From the Intel IoT Developer Kit tab open the Sensors Examples using UPM libraries and browse through the example files to identify the sensor you would like to add. You can also use this list:http://iotdk.intel.com/docs/master/upm/modules.html to see if the sensor is currently supported; however, some newly added sensors might not be included. Once you find the sensor, open up the project properties, go to C/C++ Build -> Settings -> Tool Settings -> Cross G++ Linker -> Miscellaneous, and add your library to the linker flags. Some sensors share the same library file while others have their own. For instance, if you want to use the Grove - Air Quality Sensor, put –lupm-gas in the Miscellaneous box, while for the Grove - Digital Accelerometer (16g) enter –lupm-adxl345. Alternatively, you can find all the UPM library files under /usr/lib on your Intel Galileo/Edison device, and you can update MRAA and UPM with opkg.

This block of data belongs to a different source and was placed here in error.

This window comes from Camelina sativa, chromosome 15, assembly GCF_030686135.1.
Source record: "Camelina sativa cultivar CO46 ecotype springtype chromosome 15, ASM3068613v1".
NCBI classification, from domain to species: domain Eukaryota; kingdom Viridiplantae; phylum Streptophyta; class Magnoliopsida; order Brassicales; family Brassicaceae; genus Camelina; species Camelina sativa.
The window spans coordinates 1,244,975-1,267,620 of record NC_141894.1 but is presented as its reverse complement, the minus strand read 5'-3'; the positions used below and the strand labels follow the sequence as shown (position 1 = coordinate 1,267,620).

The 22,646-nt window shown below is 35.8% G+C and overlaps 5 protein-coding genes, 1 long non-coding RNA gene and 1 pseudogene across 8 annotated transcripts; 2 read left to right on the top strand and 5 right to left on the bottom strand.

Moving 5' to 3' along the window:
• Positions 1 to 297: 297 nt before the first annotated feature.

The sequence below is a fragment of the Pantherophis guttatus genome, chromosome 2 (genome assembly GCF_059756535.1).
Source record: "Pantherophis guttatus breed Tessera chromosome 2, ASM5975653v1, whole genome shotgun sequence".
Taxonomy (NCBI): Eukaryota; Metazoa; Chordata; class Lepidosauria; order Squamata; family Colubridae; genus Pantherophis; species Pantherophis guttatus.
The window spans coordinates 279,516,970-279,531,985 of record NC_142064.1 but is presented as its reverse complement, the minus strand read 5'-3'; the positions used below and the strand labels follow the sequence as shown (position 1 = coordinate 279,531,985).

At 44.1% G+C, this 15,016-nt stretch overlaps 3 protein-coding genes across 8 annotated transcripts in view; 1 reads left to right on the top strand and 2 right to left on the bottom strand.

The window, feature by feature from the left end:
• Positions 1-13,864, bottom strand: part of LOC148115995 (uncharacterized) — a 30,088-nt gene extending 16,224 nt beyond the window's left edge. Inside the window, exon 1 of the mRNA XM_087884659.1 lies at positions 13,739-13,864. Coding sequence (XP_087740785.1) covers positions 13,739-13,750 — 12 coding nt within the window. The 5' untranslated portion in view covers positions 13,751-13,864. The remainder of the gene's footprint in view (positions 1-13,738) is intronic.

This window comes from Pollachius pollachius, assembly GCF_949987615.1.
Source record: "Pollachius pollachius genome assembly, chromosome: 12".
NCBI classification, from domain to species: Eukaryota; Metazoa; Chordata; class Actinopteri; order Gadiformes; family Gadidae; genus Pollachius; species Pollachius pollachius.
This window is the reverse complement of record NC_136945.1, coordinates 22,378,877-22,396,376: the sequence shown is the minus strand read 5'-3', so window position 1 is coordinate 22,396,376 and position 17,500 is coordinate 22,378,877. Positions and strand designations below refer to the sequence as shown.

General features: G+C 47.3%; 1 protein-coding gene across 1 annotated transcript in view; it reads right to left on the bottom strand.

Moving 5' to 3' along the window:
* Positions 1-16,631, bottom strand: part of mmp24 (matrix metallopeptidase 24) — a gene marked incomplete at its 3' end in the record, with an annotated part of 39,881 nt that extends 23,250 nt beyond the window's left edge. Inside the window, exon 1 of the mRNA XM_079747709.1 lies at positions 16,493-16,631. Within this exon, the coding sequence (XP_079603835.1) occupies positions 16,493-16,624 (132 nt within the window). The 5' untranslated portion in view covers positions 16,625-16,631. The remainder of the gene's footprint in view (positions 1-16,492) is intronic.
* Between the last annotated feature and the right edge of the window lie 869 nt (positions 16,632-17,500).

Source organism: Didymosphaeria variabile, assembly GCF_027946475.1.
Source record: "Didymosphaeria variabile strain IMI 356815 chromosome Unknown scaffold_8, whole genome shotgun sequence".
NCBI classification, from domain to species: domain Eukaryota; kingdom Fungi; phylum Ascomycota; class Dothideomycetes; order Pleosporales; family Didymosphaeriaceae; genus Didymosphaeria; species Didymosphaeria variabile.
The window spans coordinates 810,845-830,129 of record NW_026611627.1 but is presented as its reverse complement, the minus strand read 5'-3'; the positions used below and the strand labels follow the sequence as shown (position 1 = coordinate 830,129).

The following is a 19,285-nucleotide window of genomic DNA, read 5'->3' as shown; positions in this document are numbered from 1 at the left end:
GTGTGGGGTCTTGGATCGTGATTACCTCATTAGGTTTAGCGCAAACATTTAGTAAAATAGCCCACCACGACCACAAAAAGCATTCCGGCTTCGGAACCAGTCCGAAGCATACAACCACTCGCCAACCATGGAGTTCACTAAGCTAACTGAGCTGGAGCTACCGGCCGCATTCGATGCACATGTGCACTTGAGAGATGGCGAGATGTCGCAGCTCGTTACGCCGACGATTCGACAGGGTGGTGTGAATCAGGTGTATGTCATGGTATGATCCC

Q) I looked at all the UPM library files but realized I have a sensor that is not supported by UPM, can I still use it?
We’re sorry, but because there are thousands of sensors out there, it’s not unlikely you might want to use a sensor that is not currently implemented in UPM. Your starting point in this situation is to identify what kind of sensor you’re dealing with, as lib MRAA provides some generic interfaces that might be useful in your quest to get the sensor working. Sometimes it’s as simple as reading a value of an analog pin and processing it, but other sensors might be a lot more complicated. As a general rule of thumb, try to identify a similar sensor to the one you have that already exists in UPM and take a look at the code to understand how it works. You will notice that different manufacturers may use the same chip on a similar sensor, in which case the UPM code should work with little or no changes at all. When this is not the case, use the existing sources and examples when possible, but most importantly the sensor data sheets to get you on your way. More details, including porting Arduino examples and building UPM, are here: